Positive

On Apr 28, 2014, dawsontm from Fairmont, IL wrote:

Hi -

I'm supposed to be 5A but as many people know, we have just come through one of the worst winters in history.

Well, last year I planted a Sweetbay Magnolia from a local nursery called 'The Possibility Place' and after this winter I thought there wasn't much chance of it surviving because I had had a negative experience with a Bracken's Black Beauty a few years ago during a cold winter (not nearly as bad as the most recent winter) that killed it after a few years, but I'm glad to say I'm already seeing shoots coming from the Sweetbay this spring. Of course, all its leaves from last year turned brown and most dropped off this winter, as would be expected in a harsh winter climate like this.

If it can survive a harsh winter like this in t... read more

Positive

On Jan 10, 2014, Rickwebb from Downingtown, PA wrote:

It is a handsome tree that is smaller farther north and bigger farther south. I first saw it in northeast ILL where it gets more like 15 to 20 ft high and is deciduous. My small tree that I bought at a native plant nursery as a small size grew very fast about 2-2.5 ft/yr in se PA. It is evergreen in winter, but drops its leaves in late March, April, and early May and some at all other times. Other trees are deciduous in winter in this area every year while some vary, depending on how cold the winter gets. My tree wants to be 30 to 35 ft high. Its handsome, big, white flowers are very fragrant, but are solitary and are produced only in a small number, but for a long time of June, July, and August. The birds, as Catbirds, eat some of the big red seeds.

Positive

On Sep 16, 2012, CypressCynthia from Slidell, LA wrote:

I love the form of this little tree: the slender white trunk, usually in multiples (think crepe myrtle without the mess). The flowers are insignificant, but aromatic. It is a sculptural tree that looks professional in landscaping if done correctly. My husband calls it the "aspen of the South" because of its shimmery silver appearance in the sun. Terrific native that is host to swallowtail butterflies.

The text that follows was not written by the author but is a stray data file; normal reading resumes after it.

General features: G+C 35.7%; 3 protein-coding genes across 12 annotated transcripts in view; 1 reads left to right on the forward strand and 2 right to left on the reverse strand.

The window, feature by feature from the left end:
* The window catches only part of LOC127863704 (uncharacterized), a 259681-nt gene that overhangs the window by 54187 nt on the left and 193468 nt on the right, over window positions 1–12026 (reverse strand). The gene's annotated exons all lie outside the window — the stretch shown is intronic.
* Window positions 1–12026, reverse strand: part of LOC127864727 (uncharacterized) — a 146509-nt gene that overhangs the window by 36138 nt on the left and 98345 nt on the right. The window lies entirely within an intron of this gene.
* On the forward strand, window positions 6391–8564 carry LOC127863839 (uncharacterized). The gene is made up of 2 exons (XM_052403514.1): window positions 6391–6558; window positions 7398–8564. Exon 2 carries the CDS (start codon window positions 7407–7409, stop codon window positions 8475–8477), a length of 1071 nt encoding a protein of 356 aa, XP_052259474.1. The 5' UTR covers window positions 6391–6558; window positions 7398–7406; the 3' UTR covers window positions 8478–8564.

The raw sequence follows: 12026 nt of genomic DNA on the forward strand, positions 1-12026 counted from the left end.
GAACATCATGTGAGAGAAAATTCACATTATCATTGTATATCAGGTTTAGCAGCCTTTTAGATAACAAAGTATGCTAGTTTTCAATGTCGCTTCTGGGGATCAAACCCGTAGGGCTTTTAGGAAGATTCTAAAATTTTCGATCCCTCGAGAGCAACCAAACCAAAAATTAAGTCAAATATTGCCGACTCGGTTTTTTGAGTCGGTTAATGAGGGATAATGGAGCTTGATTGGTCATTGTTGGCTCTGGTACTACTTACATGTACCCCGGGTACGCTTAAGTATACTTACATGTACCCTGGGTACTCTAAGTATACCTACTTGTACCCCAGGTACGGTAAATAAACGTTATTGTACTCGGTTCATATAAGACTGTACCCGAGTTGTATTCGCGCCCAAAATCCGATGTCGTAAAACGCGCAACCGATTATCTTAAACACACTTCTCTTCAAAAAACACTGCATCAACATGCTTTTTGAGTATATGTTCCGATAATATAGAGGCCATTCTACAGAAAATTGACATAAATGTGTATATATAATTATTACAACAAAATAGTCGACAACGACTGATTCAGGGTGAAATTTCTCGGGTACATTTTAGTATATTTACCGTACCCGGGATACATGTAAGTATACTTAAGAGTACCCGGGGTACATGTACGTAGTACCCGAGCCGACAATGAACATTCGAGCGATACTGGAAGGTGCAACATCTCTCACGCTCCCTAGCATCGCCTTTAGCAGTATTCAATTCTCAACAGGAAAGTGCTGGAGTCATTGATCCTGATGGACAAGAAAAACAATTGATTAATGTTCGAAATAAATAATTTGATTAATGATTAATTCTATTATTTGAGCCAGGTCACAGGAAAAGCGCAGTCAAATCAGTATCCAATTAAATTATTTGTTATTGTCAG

Positive

On Oct 1, 2010, braun06 from Peoria Heights, IL (Zone 5b) wrote:

Neutral

On May 21, 2010, willows_1 from Amherst, OH wrote:

I just had my landscaper install one of these beautiful trees as a focal point in front of my newly constructed home. I waited for it to bloom and when it did I was dissapointed. The flowers will bloom in the morning and the fragrance is heavenly...and by the time evening arrives they are turning brown. Nothing I have read prepared me for this, as I had thought they would last at least a few days. Maybe there is something wrong with this tree. The species I have is the Magnolia virginiana. Any information on this would be greatly appreciated.

Positive

On May 9, 2009, dghornock from bear (glasgow), DE (Zone 7b) wrote:

Nice semi-evergreen tree in SE PA (zone 7a { 15 miles nw of Lancaster, 75 miles WNW of Philadelphia, and 75 miles NNE of Baltimore), growing well on the N side of the house with about a six inch mulch before winter.

Positive

On Mar 29, 2009, CARPE_DIEM from Chicago, IL wrote:

A great magnolia that is sadly underused in the midwestern U.S. Fully hardy in Chicago, it has no problems with diseases that plague saucer magnolias here. It does benefit from acidic amendments to alkaline soil, as well as from spraying the foliage with a solution of kelp and organic fertilizer a few times the first half of the growing season. As has been mentioned, likes lots of water. Can be grown as a multi-stemmed shrub; pruning just after the main blooming period will keep next year's blooms at eye (and nose!) level. Leaves stay green well into autumn here. They will eventually turn brown but linger on the branches throughout winter. They can be removed by hand on a small-to-medium shrub, taking care not to disturb next spring's buds. For a large specimen in a prominent settin... read more

Positive

On Aug 17, 2008, leeflea51 from Golden, MS (Zone 7a) wrote:

I have 2 of these and do so enjoy each Spring/early Summer when they bloom. The blooms are a light cream color, about 2" in size, with a citrus fragrance. They are short lived, lasting about 2-3 days. They can be precocius bloomers. Mine are only about 5' with a spread of about 4'. They are growing in semi-shade. I do not give supplemental watering, as I've never seen the need.